Responses to such questions cannot be interpreted literally since they will most likely show a positive acquiescence bias. There is, however, no reason to suspect that such a potential bias differs across the offering questions or between the attender and non-attender groups. Thus relative comparisons are possible concerning whether attenders or non-attenders are most affected by a particular offering and which type of offering (within each of the two response formats) most affects each group. In addition, while the magnitude of any change in attendance disposition is not estimable from these data, it is probable that the direction of such changes is accurately reflected. For analysis, the data were regarded as ordinal and tested using non-parametric statistics. However, to clarify the relevant comparisons assessing whether broader, more heavily "non-attender" audiences can be attracted by various offerings, aggregate indices of offering attractiveness were constructed and are used in presenting results. For questions not involving presentations of repetitive price sequences ("Index A"), responses were scored as follows: "much more often" = +2; "more often" = +1; "as often" = 0; and a "less often" =-1. The results of this monotonic transformation were summed over respondents and then divided first by the number of respondents to the question and then again by the average of these scores over all 12 such offerings. The resulting aggregate scores were multiplied by 100 so that 100 is then the "average" effectiveness score over all offerings and respondents. Scores higher than 100 reflect above average effectiveness while lower scores reflect below average response. For the three questions involving presentations of repetitive sequences, the construction of an index ("Index B") was analogous to that just described. Here if the lowest reduction in price (or the highest increase in price) generated a favorable response it was scored as a +3, while other responses received correspondingly lower scores. Again the index was averaged over respondents and price offerings, and again 100 is the average effectiveness score.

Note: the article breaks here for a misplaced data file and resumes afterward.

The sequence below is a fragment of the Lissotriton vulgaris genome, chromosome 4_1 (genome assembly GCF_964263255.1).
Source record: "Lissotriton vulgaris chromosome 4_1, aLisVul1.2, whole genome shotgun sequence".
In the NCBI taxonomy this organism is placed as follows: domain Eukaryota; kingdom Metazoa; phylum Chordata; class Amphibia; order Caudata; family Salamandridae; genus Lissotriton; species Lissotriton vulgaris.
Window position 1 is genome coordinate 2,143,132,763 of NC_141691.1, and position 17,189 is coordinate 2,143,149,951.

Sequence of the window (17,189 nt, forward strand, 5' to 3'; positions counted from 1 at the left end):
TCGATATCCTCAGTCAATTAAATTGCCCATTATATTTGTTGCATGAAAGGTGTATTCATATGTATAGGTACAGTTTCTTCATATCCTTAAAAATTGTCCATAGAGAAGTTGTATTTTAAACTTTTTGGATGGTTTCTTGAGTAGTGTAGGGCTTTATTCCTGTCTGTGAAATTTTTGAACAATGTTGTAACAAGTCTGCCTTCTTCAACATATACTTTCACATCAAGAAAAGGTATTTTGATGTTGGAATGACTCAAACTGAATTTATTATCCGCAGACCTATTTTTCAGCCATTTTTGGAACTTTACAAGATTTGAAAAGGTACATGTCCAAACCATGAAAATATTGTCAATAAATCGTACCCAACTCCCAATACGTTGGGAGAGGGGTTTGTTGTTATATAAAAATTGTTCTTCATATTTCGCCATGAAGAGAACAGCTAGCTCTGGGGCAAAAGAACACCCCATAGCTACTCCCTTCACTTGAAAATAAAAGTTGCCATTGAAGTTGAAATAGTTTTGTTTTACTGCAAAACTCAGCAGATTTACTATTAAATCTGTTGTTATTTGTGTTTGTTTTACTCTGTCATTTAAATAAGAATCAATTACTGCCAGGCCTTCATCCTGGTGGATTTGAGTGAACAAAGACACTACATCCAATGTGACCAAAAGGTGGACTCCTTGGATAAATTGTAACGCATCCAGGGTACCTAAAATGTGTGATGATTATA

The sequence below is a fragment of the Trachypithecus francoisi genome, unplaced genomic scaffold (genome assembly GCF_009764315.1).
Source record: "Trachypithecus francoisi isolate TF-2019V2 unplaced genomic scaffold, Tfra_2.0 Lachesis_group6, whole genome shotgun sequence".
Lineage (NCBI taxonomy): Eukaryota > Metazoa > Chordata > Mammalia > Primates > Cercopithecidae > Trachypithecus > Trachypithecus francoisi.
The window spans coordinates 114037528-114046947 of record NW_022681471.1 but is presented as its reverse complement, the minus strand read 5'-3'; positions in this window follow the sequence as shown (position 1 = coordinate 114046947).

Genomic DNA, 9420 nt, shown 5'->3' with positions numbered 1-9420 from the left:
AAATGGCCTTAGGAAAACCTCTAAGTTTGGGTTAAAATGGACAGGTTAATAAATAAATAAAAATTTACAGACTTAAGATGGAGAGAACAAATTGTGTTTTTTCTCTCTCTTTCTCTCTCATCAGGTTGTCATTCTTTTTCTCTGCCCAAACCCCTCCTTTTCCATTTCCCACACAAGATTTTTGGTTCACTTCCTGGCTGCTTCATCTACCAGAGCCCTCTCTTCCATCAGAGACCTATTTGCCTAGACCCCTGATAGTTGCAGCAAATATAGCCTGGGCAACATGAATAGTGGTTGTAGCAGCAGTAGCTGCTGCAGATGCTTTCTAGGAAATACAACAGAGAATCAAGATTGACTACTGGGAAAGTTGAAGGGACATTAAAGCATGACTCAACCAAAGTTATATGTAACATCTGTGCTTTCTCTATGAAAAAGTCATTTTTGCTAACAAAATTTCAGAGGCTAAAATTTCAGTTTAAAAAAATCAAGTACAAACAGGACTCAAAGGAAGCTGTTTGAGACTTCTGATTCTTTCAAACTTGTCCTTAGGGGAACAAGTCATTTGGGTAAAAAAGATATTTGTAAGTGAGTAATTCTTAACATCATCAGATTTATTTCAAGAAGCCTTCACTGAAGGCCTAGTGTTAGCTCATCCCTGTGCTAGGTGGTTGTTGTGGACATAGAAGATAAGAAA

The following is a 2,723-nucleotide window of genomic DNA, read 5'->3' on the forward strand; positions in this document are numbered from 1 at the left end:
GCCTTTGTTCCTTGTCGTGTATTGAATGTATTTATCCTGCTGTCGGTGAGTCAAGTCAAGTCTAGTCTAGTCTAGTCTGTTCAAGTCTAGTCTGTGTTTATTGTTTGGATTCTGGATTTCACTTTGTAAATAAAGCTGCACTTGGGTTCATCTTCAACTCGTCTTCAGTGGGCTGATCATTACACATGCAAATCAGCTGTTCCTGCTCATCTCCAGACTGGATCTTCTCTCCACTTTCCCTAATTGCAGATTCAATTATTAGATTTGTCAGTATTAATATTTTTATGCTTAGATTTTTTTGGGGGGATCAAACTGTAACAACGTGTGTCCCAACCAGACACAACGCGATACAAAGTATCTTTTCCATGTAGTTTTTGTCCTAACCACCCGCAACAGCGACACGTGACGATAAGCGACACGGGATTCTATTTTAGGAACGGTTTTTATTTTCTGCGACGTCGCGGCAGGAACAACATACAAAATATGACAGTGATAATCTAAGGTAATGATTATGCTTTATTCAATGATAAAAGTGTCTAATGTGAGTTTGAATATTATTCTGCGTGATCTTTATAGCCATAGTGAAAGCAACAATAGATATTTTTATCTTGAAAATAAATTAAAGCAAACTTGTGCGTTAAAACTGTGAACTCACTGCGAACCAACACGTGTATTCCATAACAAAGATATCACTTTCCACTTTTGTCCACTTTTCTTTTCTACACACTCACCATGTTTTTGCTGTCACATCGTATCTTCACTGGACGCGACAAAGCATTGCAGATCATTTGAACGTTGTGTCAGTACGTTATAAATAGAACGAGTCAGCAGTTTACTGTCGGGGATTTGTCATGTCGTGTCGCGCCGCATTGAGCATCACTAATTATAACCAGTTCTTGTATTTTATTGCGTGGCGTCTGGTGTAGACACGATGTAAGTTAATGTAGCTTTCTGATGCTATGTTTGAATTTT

The aggregate scores for "Index A" offerings are shown in Table 1 for theatre and Table 2 for symphony. Table 3 presents the "Index B" scores for both theatre and symphony.







To be able to conclude that an organization's audiences can be selectively broadened in the areas sampled, l) some of the offerings should be found to be highly effective with last year's non-attenders, and 2) these offerings should be more effective with this group than with last year's attenders, [The reason for this criterion requiring that arts audiences be selectively broadened by the addition of non-attenders is that if the criterion were omitted and strategies which affect attenders and non-attenders equally were accepted, there is a strong possibility that the net composition of the audience would be unchanged! This is due to the fact that each year audiences already gain some patrons not in attendance the prior year, plus the fact that the screening criteria generating the present sample of non-attenders makes them nearly as likely to respond favorably as attenders. An examination of raw scores as well as the meager number of significant differences in the tabled index scores support this contention and necessitate the second criterion.] but 3) these offerings should not decrease the probability of attendance by last year's attenders. The results for theatre show that the first condition is met; some of the alternative offerings elicited strong positive responses from non-attenders. As reflected by high index scores, the theatre offerings of more musical comedies, more American dramas, more famous performers, and a couples discount all fulfill this criterion. Of these, however, none has a differential impact on attenders versus non-attenders. For the symphony offerings, more famous performers, a short introductory talk, a more convenient location, discounts for couples, clearance, and series and base ticket price decrease are most effective strategies for attracting non-attenders. Of these only the more famous performers are more convenient location offerings are significantly more effective with non-attenders than with attenders. Examinations of raw scores show that the famous performers offering also fulfills the third criterion of not decreasing the likelihood of attendance by prior attenders, but the location change does not do well in this regard. Thus, if the present findings are valid and generalizable, the final conclusion with respect to broadening is mixed. The theatre audiences do not appear susceptible to selective broadening by the offering changes considered and the symphony audiences appear to be susceptible only by the introduction of more famous performers and conductors. Even here, however, a more extended feasibility study would be required to justify the costs of adding more famous performers, especially on a permanent basis. This is not to rule out the viability of such a strategy, but simply to underscore the necessity of considering the supply side of the analysis as well.